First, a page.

Jerry Dixon v. Rebecca Dixon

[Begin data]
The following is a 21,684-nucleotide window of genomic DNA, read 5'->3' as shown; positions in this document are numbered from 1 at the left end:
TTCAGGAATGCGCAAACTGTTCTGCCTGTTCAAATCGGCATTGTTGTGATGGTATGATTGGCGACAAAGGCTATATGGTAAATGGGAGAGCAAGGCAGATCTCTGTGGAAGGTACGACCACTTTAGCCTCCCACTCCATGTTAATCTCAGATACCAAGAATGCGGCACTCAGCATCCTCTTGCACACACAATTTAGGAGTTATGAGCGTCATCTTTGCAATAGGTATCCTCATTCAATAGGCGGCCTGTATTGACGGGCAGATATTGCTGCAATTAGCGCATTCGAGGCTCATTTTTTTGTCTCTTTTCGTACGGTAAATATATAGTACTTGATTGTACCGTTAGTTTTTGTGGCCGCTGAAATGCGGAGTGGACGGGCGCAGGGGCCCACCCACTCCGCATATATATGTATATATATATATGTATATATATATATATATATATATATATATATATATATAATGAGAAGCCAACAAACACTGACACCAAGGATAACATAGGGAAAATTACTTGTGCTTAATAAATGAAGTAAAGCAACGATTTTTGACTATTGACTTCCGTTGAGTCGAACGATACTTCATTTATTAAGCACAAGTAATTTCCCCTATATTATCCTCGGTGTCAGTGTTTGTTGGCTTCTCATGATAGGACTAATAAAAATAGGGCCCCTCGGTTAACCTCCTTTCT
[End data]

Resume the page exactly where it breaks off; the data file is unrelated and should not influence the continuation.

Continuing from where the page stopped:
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COURT OF APPEALS OF VIRGINIA PUBLISHED Present: Chief Judge Decker, Judges O’Brien and AtLee Argued at Richmond, Virginia JERRY DIXON v. OPINION BY CHIEF JUDGE MARLA GRAFF DECKER MARCH 31, 2020 Record No. 1108-19-4 REBECCA DIXON FROM THE CIRCUIT COURT OF STAFFORD COUNTY Charles S. Sharp, Judge Charles E. Powers (Adam D. Rellick; Stiles Ewing Powers PC, on briefs), for appellant. Lawrence D. Diehl (Barnes & Diehl, P.C., on brief), for appellee. Jerry Dixon (the husband) appeals a final divorce decree. He challenges the spousal support award to Rebecca Dixon (the wife). The wife assigns cross-error and also requests an award of attorney’s fees and costs on appeal. For the reasons that follow, we affirm in part, reverse in part, and remand to the circuit court. In addition, we deny the wife’s request for appellate fees and costs. I. BACKGROUND1 The parties married in 1989. In 2017, the husband moved out of the marital residence and filed for divorce. He alleged desertion and abandonment and, alternatively, living separately for more than one year as grounds for the divorce. The wife filed a counter-complaint for divorce on the grounds of desertion and cruelty. 1 On appeal, this Court views the evidence in the light most favorable to the wife and affords to her all reasonable inferences flowing from that evidence. See Kiddell v. Labowitz, 284 Va. 611, 629 (2012); Starr v. Starr, 70 Va. App. 486, 488 (2019). During the hearing, the husband complained of the wife’s hoarding and spending habits. She accused him of physical abuse. The husband made a motion to strike the wife’s counter-complaint. The circuit court denied the motion. After hearing evidence and arguments, the court entered a final decree of divorce. It granted the divorce on the ground that the parties lived apart for more than one year and fashioned an equitable distribution award. In doing so, the court offset the husband’s monetary award against the spousal support award to the wife. As a result of this offset, the court set a defined duration of sixty-three months for the spousal support award. II. ANALYSIS On appeal, the husband advances three assignments of error. The first two incorporate his argument that the circuit court erred in denying his motion to strike the wife’s counter-complaint. The husband also assigns error to the offset of his monetary award from the equitable distribution against the wife’s spousal support award. The wife agrees that the circuit court erred with regard to the offset against spousal support. However, she assigns cross-error. The wife argues that the circuit court erred by imposing a defined duration on the award of her spousal support. Further, she asks for attorney’s fees and costs expended in the appeal.2 A. Motion to Strike The husband argues that the circuit court erred by failing to grant his motion to strike the wife’s counter-complaint for divorce. 2 In addition, the wife asks that the appeal be dismissed due to an incomplete record. See Rule 5A:8. After a thorough analysis of the parties’ arguments and an examination of the record, we conclude that the portions missing from the transcript are not necessary to resolve all parts of this appeal. Therefore, we deny the motion to dismiss and reach the parts of the appeal for which the record is adequate. -2- The wife’s counter-complaint below sought a divorce on the grounds of desertion and cruelty.3 See generally Code § 20-91(A)(6) (providing that a divorce may be based on desertion or cruelty). She alleged that in 2017, the husband abruptly moved out of the marital residence, announced his intention to end the marriage, stopped all financial support, and withdrew all the marital funds from their joint bank accounts. The wife also accused the husband of mentally and physically abusing her. The circuit court denied the husband’s motion to strike the counter-complaint. A denial of a motion to strike is error only if it “is conclusively apparent that [the non-moving party] has proven no cause of action” or the non-moving party’s position is plainly without evidence to support it. Parson v. Miller, 296 Va. 509, 524 (2018) (quoting Egan v. Butler, 290 Va. 62, 73 (2015)). In deciding whether to strike a claim, a circuit court must “accept as true all the evidence favorable to the [claimant,] as well as any reasonable inference a [fact finder] might draw therefrom which would sustain the . . . cause of action.” Chaplain v. Chaplain, 54 Va. App. 762, 772 (2009) (quoting Austin v. Shoney’s, Inc., 254 Va. 134, 138 (1997)). At the motion-to-strike stage, “[t]he trial court is not to judge the weight and credibility of the evidence, and may not reject any inference from the evidence favorable to the [non-moving party] unless it would defy logic and common sense.” Id. at 772-73 (quoting Austin, 254 Va. at 138). To the extent that the husband’s argument that the circuit court erred by denying his motion to strike the wife’s counter-complaint is based in part on the wife’s failure to sustain her claim, the argument misunderstands the posture of the case at the motion-to-strike stage. At that 3 The wife later made a motion to amend her counter-complaint to ask that the court grant the divorce based on the parties’ separation of more than one year. Although the circuit court did not rule on the motion at that time, it did find in the letter opinion “that cumulatively the parties seek a divorce on both fault and no-fault grounds.” -3- stage, the question for the circuit court was whether, viewing all the evidence in the light most favorable to the wife, the record contained evidence sufficient to possibly sustain her claim. See Chaplain, 54 Va. App. at 772-73. As the circuit court correctly noted, ruling on the motion to strike was a different phase of the proceeding than considering the sufficiency of the evidence. The husband contends that his motion to strike should have been granted because the wife’s testimony about desertion and cruelty was uncorroborated. See Code § 20-99(1) (providing that a court cannot grant a divorce based on “the uncorroborated testimony” of one or both of the parties). He suggests that the circuit court “specifically found that [the w]ife did not corroborate her testimony.” However, in denying the motion to strike, the judge found that the wife’s claim of desertion had been corroborated. Further, in the letter opinion, the court found that the husband in fact left the marital residence in 2017 but that his departure was justified. As for the wife’s claim for a divorce on the ground of cruelty, the court assumed without deciding the veracity of her accusations.4 Desertion is the “breach of matrimonial duty—an actual breaking off of the matrimonial cohabitation coupled with an intent to desert in the mind of the deserting party.” Purce v. Patterson, 275 Va. 190, 195 (2008) (quoting Petachenko v. Petachenko, 232 Va. 296, 298-99 (1986)). The record on this issue is incomplete because the transcript provided on appeal is only partial. We do not know what evidence was presented at the hearing regarding the husband’s intent when he left the marital residence in 2017. “The burden is upon the appellant to provide [the appellate court] with a record which substantiates the claim of error. In the absence [of a sufficient record], we will not consider the point.” Robinson v. Robinson, 50 Va. App. 189, 197 The judge commented that the record contained “evidence of cruelty in . . . the marriage,” including photographs, but noted that the wife did not present any corroborating testimony to support her allegation of cruelty. The judge ultimately decided that any cruelty was irrelevant because the parties later reconciled and thus it was not the cause of the dissolution of the marriage. -44 (2007) (second alteration in original) (quoting Jenkins v. Winchester Dep’t of Soc. Servs., 12 Va. App. 1178, 1185 (1991) (citation omitted)); see also Rule 5A:8(b)(4)(ii). Without a complete transcript, this Court is unable to fully review the parties’ evidence and arguments below on the issue of desertion. Therefore, a transcript is indispensable to resolving the husband’s first two assignments of error. Consequently, we affirm the circuit court’s decision to deny the husband’s motion to strike the wife’s counter-complaint.5 B. Offset Both parties contend that the circuit court erred in offsetting the equitable distribution monetary award to the husband against the award of spousal support to the wife.6 In fashioning the equitable distribution award, the circuit court determined that the husband was entitled to “a credit” for $157,250, half of the parties’ equity in the marital home. The court also awarded the wife $1,500 monthly spousal support. It provided as follows: [T]he duration of spousal support must be tempered by the aforementioned credit of $157,250 [the husband] received in the equity of the marital home. That credit will serve to shorten the period of spousal support. Had the Court not awarded support but rather made a reservation to [the wife], the statutory presumption would have been that the right would continue for one half the duration of the 28 year marriage. Though not mandated, the Court takes guidance from that in concluding that a support duration of a similar time period—fourteen years (one half of 28)—would be appropriate. However, after applying the credit to [the husband] of his share of the equity [in] the marital home (or $157,250), the Court calculates that an award of spousal support for approximately 5.25 years (or 63 months) is appropriate. 5 Based on this holding, we do not reach the issue of whether, as the husband suggests, the only way to sufficiently corroborate such claims is through the testimony of an independent witness. See generally Cumbo v. Dickenson Cty. Dep’t of Soc. Servs., 62 Va. App. 124, 127 n.2 (2013) (noting that appellate courts should decide cases on the “best and narrowest” grounds (quoting Luginbyhl v. Commonwealth, 48 Va. App. 58, 64 (2006) (en banc))). Legal concessions are not binding on appellate review. Va. Marine Res. Comm’n v. Chincoteague Inn, 287 Va. 371, 389 (2014). -56 Accordingly, the court ordered that the husband pay the wife the monthly amount of $1,500 in spousal support for sixty-three months. Both parties argue that the circuit court did not have the statutory authority to offset the equitable distribution monetary award against spousal support. The husband complains that the practical effect of the offset is that he will not receive the monetary award due to him until the end of the sixty-three-month spousal support period. He suggests that this arrangement impermissibly made part of his equitable distribution award contingent on future circumstances. The wife contends that the circuit court erroneously considered spousal support as a factor in fashioning the equitable distribution award. On review, a circuit court’s “equitable distribution award will not be overturned unless the [appellate court] finds ‘an abuse of discretion, misapplication or wrongful application of the equitable distribution statute, or lack of evidence to support the award.’” Anthony v. Skolnick-Lozano, 63 Va. App. 76, 83 (2014) (quoting Wiencko v. Takayama, 62 Va. App. 217, 229-30 (2013)). However, to the extent that the appeal requires an examination of the proper interpretation and application of Code § 20-107.3, it involves issues of law, which the Court reviews de novo on appeal. See David v. David, 287 Va. 231, 237 (2014). “[J]urisdiction in divorce suits is purely statutory.” Anthony, 63 Va. App. at 90 (quoting Watkins v. Watkins, 220 Va. 1051, 1054 (1980)). Code § 20-107.3 authorizes a circuit court entering a divorce decree to also determine equitable distribution. The statute requires the court, after classifying and valuing the parties’ property, to distribute it to them. Fox v. Fox, 61 Va. App. 185, 193 (2012). In doing so, the court has the power to grant a monetary award to either party. Code § 20-107.3(D). The offset of the husband’s monetary award against the end of the wife’s spousal support award was based on the assumption that the wife would otherwise be due spousal support for -6- fourteen years after the divorce decree was entered, the duration that the court noted that it would have imposed absent the “credit.” However, certain events can trigger the end of the duty to pay spousal support. Generally, spousal support terminates when either party dies, the supported party remarries, or the supported party lives with someone in a relationship analogous to marriage for one year or more. See Code § 20-109(A), (D). Therefore, the effect of offsetting the monetary award against spousal support was to make the award conditioned on future circumstances. The question here is whether, in light of the applicable statutory provisions, the circuit court had authority to attach contingencies based on future events to a monetary award issued under Code § 20-107.3(D). “We look to the plain meaning of the statutory language, and presume that the legislature chose, with care, the words it used when it enacted the relevant statute.” Fox, 61 Va. App. at 196 (quoting Addison v. Jurgelsky, 281 Va. 205, 208 (2011)). The equitable distribution statute provides, in pertinent part, that based on a variety of factors, a court granting a divorce “has the power to grant a monetary award, payable either in a lump sum or over a period of time in fixed amounts, to either party.” Code § 20-107.3(D). The various factors relevant to determining a monetary award do not encompass the future continuity of a spousal support award. See Code § 20-107.3(D)-(E). The statute expressly provides that a court “shall determine the amount of any such monetary award without regard to maintenance and support awarded for either party.” Code § 20-107.3(F) (emphasis added). Further, the statute does not permit conditioning payment of such an award on future circumstances. See generally Code § 20-107.3(D) (not listing any future circumstances as relevant). In contrast, the equitable distribution statute provides for conditional monetary awards in distributing pension, profit-sharing, deferred compensation, or retirement benefits (hereafter -7- referred to collectively as retirement benefits). The statute provides that in addition to a monetary award issued under subsection (D), a “court may direct payment of a percentage of the marital share of any pension, profit-sharing or deferred compensation plan or retirement benefits, whether vested or nonvested, which constitutes marital property.” Code § 20-107.3(G). The court may order such an award to be payable as a “direct payment of such percentage of the marital share by direct assignment.” Id. “However, the court shall only direct that payment be made as such benefits are payable.” Id. (emphasis added). Thus, under the plain language of the statute, payment of an award based on a percentage of the marital share of retirement benefits is strictly limited to payment after the benefit distribution begins. See id. This statutory language also necessarily means that such an award is contingent on future circumstances because it cannot be payable unless benefit distribution occurs. See McGinniss v. McGinniss, 49 Va. App. 180, 185 (2006) (describing retirement benefits as “future oriented” (quoting Banagan v. Banagan, 17 Va. App. 321, 324 (1993))). “[W]hen the General Assembly has used specific language in one instance, but omits that language or uses different language when addressing a similar subject elsewhere in the Code, we must presume that the difference in the choice of language was intentional.” Fox, 61 Va. App. at 196. The inclusion of statutory language indicating that monetary awards based on retirement benefits are contingent on the actual distribution of those benefits signals that the omission of language permitting conditional monetary awards under subsection (D) was intentional. Therefore, based on the plain language of the statute, it does not authorize a general equitable distribution monetary award that is contingent on future circumstances. See Reid v. Reid, 7 Va. App. 553, 565 (1989) (“It is axiomatic that whatever the future may hold for either of the parties has no bearing on the issue of the appropriate division of what has been accumulated by their contributions during the marriage.”). -8- Supporting this interpretation of the plain meaning of Code § 20-107.3(D) is the purpose of equitable distribution. A monetary award to equitably distribute marital property “involves an adjustment of the equities, rights and interests of the parties in marital property.” Patel v. Patel, 61 Va. App. 714, 729 n.8 (2013) (quoting Stumbo v. Stumbo, 20 Va. App. 685, 691 (1995)). “The clear legislative intent embodied in [Code § 20-107.3] is to maintain an appropriate separation between considerations of . . . spousal support and considerations of an equitable division of marital wealth. This is appropriate because support and equitable distribution awards are based on entirely different considerations and serve entirely different purposes.” Williams v. Williams, 4 Va. App. 19, 24 (1987). See generally Patel, 61 Va. App. at 729 n.8 (“Spousal support involves a legal duty flowing from one spouse to the other by virtue of the marital relationship.” (quoting Stumbo, 20 Va. App. at 691)). On the “termination of the marriage[,] . . . whatever marital wealth has been accumulated is to be equitably distributed at that time.” Reid, 7 Va. App. at 565. A court shall base the division of marital property, “the amount of any monetary award,” and “the method of payment” on a variety of circumstances. Code § 20-107.3(E). The relevant factors largely pertain to the parties’ marriage and contributions to the family. See Code § 20-107.3(E)(1)-(2), (5), (10). Such factors require the court to consider evidence of events prior to the date of the hearing.7 In short, the division of marital property and related monetary awards generally are grounded in the past and not based on the parties’ future circumstances. See Reid, 7 Va. App. at 565 (“Code § 20-107.3 provides for the equitable distribution of the accumulated marital wealth 7 We recognize that two of the factors implicate future circumstances: (1) the tax consequences to the parties and (2) the parties’ ages and conditions. See Code § 20-107.3(E)(4), (9); White v. White, 56 Va. App. 214, 219-20 (2019) (explaining that age and condition are relevant to future needs). However, the statute’s consideration of future needs in two categories does not negate its overarching focus on past circumstances. See White, 56 Va. App. at 219 (explaining that the statute’s “catch-all factor” does not contemplate the parties’ future needs). -9- between the marital parties . . . .”). This approach logically stems from the purpose of equitable distribution to allocate the parties’ rights and interests in marital property, which typically have accrued prior to the time of separation or the evidentiary hearing. See id. An exception to this general rule exists for retirement benefits, which are necessarily “future oriented.” See McGinniss, 49 Va. App. at 185 (quoting Banagan, 17 Va. App. at 324). Based on the plain language of Code § 20-107.3 and the purpose of the equitable distribution statute, the circuit court erred by making the husband’s monetary award for his share of the marital equity in the house contingent on future circumstances. Therefore, we reverse and remand on this issue. C. Spousal Support The wife argues that the circuit court erred by limiting her award of spousal support to a defined duration. Virginia’s statutory scheme requires the circuit court, in determining whether to award spousal support, to consider the “provisions made with regard to the marital property under § 20-107.3” in effecting an equitable distribution of the marital estate. Code § 20-107.1(E)(8). A monetary award is a component of equitable distribution and thus a required consideration in determining spousal support. See Code § 20-107.1(E)(8). Accordingly, our ruling reversing the equitable distribution award and remanding the case for additional proceedings requires that the circuit court, on remand, also revisit the award of spousal support in order to make any necessary adjustments. See Robinson v. Robinson, 46 Va. App. 652, 671 (2005) (en banc). As a result, we do not reach the wife’s assignment of cross-error challenging the defined duration placed on her award of spousal support. - 10 - D. Attorney’s Fees and Costs The wife asks for an award of attorney’s fees and costs incurred on appeal. Pursuant to Rule 5A:30, in specified cases in which attorneys’ fees and costs are recoverable under Title 20 of the Code of Virginia, the Court of Appeals may award some or all of the fees and costs requested or “remand the issue to the circuit court . . . for a determination thereof.” Rule 5A:30(a), (b). Whether to award fees and costs is discretionary. See id.; Alwan v. Alwan, 70 Va. App. 599, 613 (2019). In determining whether to make such an award, the Court may consider factors including whether the requesting party has prevailed, whether the appeal was “fairly debatable” or frivolous, and whether other reasons exist to support an award of attorney’s fees and costs. See Rule 5A:30(a), (b)(3); Brandau v. Brandau, 52 Va. App. 632, 642 (2008); O’Loughlin v. O’Loughlin, 23 Va. App. 690, 695 (1996). In addition, Rule 5A:30(b)(3) specifically directs this Court to “consider all the equities of the case.” In light of all the factors set out in Rule 5A:30, the applicable case law, the issues raised, and a review of the record, we exercise our discretion to decline to award attorney’s fees and costs to the wife. See, e.g., Wright v. Wright, 61 Va. App. 432, 470 (2013). III. CONCLUSION For the reasons provided, we affirm in part, reverse in part, and remand. The husband’s argument that the circuit court erred by denying his motion to strike the wife’s counter-complaint fails. However, we hold that the court erred by offsetting the husband’s equitable distribution monetary award against the wife’s spousal support award. We reverse and remand in order for the circuit court to reconsider equitable distribution. The court is also required to consider any necessary adjustments to its spousal support award in light of the adjustment in equitable distribution. Finally, we deny the wife’s request for attorney’s fees and costs incurred on appeal. Affirmed in part, reversed in part, and remanded. - 11 -